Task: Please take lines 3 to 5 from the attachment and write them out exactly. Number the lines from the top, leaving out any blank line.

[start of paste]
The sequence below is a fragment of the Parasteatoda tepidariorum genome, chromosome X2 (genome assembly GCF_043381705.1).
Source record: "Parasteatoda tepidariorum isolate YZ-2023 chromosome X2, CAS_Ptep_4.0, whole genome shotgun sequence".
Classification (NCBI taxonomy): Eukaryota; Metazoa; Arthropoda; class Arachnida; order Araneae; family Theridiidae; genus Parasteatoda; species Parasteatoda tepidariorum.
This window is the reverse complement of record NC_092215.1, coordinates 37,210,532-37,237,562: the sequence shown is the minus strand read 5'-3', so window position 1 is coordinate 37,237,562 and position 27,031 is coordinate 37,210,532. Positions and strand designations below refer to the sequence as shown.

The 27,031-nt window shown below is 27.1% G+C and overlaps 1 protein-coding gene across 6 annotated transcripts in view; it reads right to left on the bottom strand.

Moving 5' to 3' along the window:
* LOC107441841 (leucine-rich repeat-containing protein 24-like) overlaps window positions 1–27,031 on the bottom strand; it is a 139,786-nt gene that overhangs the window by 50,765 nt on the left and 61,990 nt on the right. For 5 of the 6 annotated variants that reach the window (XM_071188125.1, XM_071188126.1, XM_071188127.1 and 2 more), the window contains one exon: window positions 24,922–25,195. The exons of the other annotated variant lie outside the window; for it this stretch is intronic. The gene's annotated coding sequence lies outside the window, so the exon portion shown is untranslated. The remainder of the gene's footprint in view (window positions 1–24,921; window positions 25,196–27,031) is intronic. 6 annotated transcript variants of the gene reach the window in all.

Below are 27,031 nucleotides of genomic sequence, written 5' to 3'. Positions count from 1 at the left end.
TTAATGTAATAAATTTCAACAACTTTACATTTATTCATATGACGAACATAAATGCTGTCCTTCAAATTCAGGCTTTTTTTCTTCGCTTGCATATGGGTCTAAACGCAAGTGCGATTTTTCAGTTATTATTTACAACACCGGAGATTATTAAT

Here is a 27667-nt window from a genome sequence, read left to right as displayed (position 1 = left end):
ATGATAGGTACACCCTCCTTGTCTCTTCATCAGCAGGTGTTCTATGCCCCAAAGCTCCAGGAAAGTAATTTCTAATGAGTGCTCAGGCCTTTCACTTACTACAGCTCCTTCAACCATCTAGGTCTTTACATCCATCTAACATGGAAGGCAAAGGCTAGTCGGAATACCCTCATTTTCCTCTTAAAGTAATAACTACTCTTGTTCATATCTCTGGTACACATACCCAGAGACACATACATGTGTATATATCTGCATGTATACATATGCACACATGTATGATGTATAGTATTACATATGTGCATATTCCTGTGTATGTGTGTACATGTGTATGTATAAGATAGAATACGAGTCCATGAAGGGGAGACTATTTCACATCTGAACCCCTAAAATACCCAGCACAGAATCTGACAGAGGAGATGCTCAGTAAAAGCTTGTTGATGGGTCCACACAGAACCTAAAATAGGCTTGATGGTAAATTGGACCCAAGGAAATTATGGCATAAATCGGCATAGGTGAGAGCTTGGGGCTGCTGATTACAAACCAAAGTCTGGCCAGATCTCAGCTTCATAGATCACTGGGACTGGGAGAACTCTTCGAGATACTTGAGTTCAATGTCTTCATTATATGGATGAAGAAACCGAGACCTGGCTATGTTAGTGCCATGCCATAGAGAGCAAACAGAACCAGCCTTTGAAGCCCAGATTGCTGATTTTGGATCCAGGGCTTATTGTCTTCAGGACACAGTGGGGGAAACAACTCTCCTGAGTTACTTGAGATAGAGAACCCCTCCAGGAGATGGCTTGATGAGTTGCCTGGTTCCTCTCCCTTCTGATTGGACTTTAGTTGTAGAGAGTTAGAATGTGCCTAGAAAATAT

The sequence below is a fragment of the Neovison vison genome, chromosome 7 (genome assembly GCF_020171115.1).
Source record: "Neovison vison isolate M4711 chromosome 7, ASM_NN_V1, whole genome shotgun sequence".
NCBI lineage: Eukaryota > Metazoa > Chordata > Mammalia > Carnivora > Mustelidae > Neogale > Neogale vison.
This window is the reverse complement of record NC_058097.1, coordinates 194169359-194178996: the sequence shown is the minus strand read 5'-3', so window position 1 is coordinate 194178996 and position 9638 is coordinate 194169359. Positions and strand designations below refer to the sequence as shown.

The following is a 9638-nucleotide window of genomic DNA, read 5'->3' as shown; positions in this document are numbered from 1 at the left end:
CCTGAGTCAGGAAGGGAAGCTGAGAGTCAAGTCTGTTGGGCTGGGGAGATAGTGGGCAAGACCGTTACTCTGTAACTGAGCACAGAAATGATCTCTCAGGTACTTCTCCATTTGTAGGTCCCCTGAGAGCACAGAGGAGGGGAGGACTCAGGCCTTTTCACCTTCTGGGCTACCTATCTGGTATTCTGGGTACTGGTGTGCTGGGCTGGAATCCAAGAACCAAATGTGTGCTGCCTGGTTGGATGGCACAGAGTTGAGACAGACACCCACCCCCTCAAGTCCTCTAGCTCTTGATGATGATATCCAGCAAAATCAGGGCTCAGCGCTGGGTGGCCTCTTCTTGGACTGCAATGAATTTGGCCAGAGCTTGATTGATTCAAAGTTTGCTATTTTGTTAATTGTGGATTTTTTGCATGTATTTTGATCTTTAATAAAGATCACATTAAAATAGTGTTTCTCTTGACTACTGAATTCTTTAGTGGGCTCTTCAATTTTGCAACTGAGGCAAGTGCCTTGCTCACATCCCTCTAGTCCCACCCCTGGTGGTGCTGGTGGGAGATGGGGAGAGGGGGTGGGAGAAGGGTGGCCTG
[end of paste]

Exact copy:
Classification (NCBI taxonomy): Eukaryota; Metazoa; Arthropoda; class Arachnida; order Araneae; family Theridiidae; genus Parasteatoda; species Parasteatoda tepidariorum.
This window is the reverse complement of record NC_092215.1, coordinates 37,210,532-37,237,562: the sequence shown is the minus strand read 5'-3', so window position 1 is coordinate 37,237,562 and position 27,031 is coordinate 37,210,532. Positions and strand designations below refer to the sequence as shown.

The 27,031-nt window shown below is 27.1% G+C and overlaps 1 protein-coding gene across 6 annotated transcripts in view; it reads right to left on the bottom strand.